GITIS is the largest and oldest state theatrical arts school in Russia, founded in 1878. We train students in various disciplines and provide a combination of traditional university education and innovative up-to-date methods.
More than 1500 students from various countries study at the School. GITIS is proud to be a direct heir of the famous Stanislavski’s system.
GITIS’s main building is located in the center of Moscow, just a short walk from Arbatskaya Metro station.
All new students of the Institute immediately find themselves in the center of the capital’s creative scene: Tchaikovsky Conservatory and Mayakovsky Theater are located nearby, and the city can offer hundreds of museums, around 170 theaters and a variety of sites and landmarks worth seeing with your own eyes.
Moscow famous sightseeing
These names usually become familiar to people even before they come to Russia’s capital: the Red Square, the Bolshoi Theatre, Moscow City and Ostankino Tower are famous across the world.
The Kremlin which has historically been the center of the growing Moscow is a characteristic symbol of its era. The Bolshoi Theatre is famous for its triumphant world tours and the outline of its monumental building is familiar to many people outside Russia. In Moscow City you can take the tallest elevator in Europe, and in Ostankino Tower you can dine in a restaurant located 100 floors off the ground.
In the evening the city’s night clubs open their doors as the capital transitions to night life.
World-famous artists and rising underground stars perform in clubs and there is always something for every taste: in Gazgolder you can dance to the beats of popular techno and house DJs, in 16 Tons you can listen to true rock and if you enjoy jazz, Alexey Kozlov Club is the place for you.
Whatever your taste in music may be, you can always count on having a great time enjoying quality sound and ambience.
Today, Moscow offers over 450 museums meaning that if you spend only an hour in each, visiting them all will require almost two months of full-time museum going. Of course, there probably isn’t a person who has seen them all.
After all, people choose according to their interests: admirers of classical painting go to the Tretyakov Gallery, lovers of history and archeology visit the State Historical Museum and connoisseurs of contemporary art spend their time in Garage and MARS.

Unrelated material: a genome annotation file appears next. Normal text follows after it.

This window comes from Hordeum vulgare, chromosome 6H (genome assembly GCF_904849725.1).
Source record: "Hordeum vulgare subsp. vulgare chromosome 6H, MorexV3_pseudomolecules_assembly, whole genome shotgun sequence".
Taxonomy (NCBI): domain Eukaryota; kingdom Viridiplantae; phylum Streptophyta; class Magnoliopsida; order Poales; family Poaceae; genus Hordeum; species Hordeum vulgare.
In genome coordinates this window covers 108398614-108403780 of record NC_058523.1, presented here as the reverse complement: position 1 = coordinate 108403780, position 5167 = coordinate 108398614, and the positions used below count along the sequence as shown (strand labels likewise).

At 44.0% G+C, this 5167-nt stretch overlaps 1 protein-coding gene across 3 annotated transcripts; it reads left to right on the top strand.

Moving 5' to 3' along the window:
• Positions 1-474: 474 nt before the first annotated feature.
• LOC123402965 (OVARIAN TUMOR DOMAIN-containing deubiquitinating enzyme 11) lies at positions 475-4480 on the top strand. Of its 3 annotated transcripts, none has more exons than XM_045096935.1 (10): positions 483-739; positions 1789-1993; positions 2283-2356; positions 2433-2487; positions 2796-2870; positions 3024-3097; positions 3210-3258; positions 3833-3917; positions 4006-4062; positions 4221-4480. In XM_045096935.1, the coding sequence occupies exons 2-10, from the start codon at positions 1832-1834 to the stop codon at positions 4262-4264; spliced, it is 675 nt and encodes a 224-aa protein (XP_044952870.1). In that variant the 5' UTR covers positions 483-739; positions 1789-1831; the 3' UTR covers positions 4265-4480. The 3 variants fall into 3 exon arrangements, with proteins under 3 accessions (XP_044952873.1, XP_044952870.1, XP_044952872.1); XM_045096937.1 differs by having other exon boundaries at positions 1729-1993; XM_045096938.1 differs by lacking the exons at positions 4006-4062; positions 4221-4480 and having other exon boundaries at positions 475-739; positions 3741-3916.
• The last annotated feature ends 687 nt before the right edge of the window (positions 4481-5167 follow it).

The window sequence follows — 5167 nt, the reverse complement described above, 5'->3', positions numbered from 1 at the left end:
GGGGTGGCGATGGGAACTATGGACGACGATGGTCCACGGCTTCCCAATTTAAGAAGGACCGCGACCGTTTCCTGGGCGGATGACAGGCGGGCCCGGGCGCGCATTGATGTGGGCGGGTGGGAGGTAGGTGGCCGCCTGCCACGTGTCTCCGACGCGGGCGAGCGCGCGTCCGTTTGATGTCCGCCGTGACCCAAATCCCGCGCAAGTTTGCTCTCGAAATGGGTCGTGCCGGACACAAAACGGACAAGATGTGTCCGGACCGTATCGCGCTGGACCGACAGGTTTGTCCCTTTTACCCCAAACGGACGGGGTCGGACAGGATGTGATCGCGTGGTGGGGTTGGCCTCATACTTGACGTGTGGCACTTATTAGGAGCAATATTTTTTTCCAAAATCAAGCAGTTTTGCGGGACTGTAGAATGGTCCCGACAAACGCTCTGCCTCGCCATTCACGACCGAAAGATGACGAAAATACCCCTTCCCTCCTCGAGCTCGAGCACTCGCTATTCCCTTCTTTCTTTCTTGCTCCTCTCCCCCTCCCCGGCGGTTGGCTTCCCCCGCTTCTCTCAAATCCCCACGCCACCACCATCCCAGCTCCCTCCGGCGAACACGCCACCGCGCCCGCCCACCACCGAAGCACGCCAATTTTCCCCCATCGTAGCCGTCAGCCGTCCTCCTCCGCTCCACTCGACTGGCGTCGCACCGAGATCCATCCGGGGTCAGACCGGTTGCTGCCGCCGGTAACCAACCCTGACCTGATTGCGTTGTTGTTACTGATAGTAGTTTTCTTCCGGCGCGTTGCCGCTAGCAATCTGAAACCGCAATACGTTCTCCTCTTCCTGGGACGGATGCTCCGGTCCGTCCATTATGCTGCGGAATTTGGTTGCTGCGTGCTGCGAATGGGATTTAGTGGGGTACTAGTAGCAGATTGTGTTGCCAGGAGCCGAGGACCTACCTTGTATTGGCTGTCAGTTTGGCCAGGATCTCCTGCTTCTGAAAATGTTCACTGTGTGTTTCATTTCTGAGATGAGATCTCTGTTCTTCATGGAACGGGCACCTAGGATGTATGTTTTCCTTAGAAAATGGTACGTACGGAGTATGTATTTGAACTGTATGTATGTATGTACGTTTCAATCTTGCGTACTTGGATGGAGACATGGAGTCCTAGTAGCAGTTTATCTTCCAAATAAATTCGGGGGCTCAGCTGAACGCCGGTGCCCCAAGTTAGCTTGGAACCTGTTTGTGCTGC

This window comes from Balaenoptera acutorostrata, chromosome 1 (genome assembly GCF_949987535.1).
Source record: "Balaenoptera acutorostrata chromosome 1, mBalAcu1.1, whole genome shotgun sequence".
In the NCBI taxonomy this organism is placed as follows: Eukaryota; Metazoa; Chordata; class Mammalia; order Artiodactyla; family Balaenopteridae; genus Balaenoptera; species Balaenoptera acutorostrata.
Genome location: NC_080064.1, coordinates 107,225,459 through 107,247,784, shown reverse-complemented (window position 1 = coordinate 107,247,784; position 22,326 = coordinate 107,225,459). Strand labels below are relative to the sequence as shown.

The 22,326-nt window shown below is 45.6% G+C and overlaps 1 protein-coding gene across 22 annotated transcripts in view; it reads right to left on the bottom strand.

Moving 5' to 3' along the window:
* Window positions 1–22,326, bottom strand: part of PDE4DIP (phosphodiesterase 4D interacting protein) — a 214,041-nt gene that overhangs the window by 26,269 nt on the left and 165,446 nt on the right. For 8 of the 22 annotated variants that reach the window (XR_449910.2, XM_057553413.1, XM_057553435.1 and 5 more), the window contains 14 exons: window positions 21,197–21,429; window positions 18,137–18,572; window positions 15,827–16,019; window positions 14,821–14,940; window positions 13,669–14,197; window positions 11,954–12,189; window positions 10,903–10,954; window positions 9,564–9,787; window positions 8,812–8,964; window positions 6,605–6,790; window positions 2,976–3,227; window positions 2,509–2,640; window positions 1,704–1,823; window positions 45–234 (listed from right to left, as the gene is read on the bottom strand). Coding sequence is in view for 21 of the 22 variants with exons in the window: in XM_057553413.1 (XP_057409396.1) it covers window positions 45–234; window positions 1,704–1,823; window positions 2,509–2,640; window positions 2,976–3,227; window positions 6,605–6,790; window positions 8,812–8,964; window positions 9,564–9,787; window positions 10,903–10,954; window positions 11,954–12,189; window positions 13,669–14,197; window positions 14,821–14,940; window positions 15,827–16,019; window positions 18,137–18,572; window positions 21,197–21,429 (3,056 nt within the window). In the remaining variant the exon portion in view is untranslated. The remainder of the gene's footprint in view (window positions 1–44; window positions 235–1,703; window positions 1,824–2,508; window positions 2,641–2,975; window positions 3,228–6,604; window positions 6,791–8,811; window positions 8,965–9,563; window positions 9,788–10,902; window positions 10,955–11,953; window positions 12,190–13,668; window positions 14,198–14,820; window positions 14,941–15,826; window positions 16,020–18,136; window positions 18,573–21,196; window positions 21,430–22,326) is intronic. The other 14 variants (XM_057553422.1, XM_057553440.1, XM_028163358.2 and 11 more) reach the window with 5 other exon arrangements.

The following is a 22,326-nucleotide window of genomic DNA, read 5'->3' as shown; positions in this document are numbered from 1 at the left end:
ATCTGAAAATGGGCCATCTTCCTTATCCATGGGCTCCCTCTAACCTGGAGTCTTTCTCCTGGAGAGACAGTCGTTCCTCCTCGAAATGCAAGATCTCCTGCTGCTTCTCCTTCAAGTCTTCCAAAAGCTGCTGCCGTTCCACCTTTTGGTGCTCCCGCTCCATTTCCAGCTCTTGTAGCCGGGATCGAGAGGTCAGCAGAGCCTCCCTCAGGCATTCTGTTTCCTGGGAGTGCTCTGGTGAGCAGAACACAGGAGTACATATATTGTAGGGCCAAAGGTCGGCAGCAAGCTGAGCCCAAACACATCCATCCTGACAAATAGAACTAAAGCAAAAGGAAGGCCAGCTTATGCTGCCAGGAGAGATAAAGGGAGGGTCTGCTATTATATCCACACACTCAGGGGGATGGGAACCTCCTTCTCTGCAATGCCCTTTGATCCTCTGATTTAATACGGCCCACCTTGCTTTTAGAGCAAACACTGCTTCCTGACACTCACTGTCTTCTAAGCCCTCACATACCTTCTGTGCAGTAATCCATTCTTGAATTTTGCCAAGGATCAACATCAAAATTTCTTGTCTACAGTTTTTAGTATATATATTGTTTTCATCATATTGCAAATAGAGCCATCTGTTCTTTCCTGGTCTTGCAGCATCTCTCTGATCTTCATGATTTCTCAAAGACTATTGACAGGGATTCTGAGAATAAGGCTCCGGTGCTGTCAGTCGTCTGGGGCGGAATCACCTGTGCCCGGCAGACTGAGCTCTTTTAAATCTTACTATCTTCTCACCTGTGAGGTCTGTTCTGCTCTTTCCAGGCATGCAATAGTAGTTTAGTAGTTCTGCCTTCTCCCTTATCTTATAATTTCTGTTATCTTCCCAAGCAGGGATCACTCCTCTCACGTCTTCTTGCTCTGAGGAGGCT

Walking through the streets of Moscow, it is easy to see how the city’s architecture changed with time. For example, on one end of the Shelepihinsky Bridge is the Church of the Intercession in Fili built in the 17th century baroque style, while the other end is dwarfed by ultramodern 50-storey skyscrapers.
Moscow can offer quiet streets for pensive walks as well as busy highways, cafés with cozy terraces and top-floor restaurants, boulevards that remind of Esenin’s poems and industrial districts matching Pelevin’s postmodernism.
Stories of success
Polish theatre director who developed a ‘poor theatre’ concept and became one of the theorists of modern theatre arts. In 1956 he finished post-graduate studies at GITIS directing department where he studied acting methods of Stanislavsky, Vakhtangov and Meyerkhold. Grotowski was Doctor honoris causa at the universities of Bologna, Pittsburg, Chicago, California and Wroclaw.
Russian film director, screenwriter, and actor who studied at GITIS acting department in Evgeniy Lazarev theatre workshop. In 2003 Zvyazintsev won Golden Lion at Venice Film Festival for his film The Return and in 2014 his Leviathan won Best screenplay award at Cannes Film Festival. Leviathan and director’s other film, Loveless, were also nominated for Oscars.
Russian director and teacher who created Dramatic Art School based on a ‘laboratory — school — theatre’ creative model. With his first degree in chemistry and second one in directing, Vasilyev focused on the opportunity of creative experiments. After graduating from GITIS he returned there to teach directing. He received several Russian awards for his works, became a chevalier and thereafter a commandeur of French Order of Arts and Letters.
We honor our traditions, respect all existing methods and constantly break the rules to invent new approaches.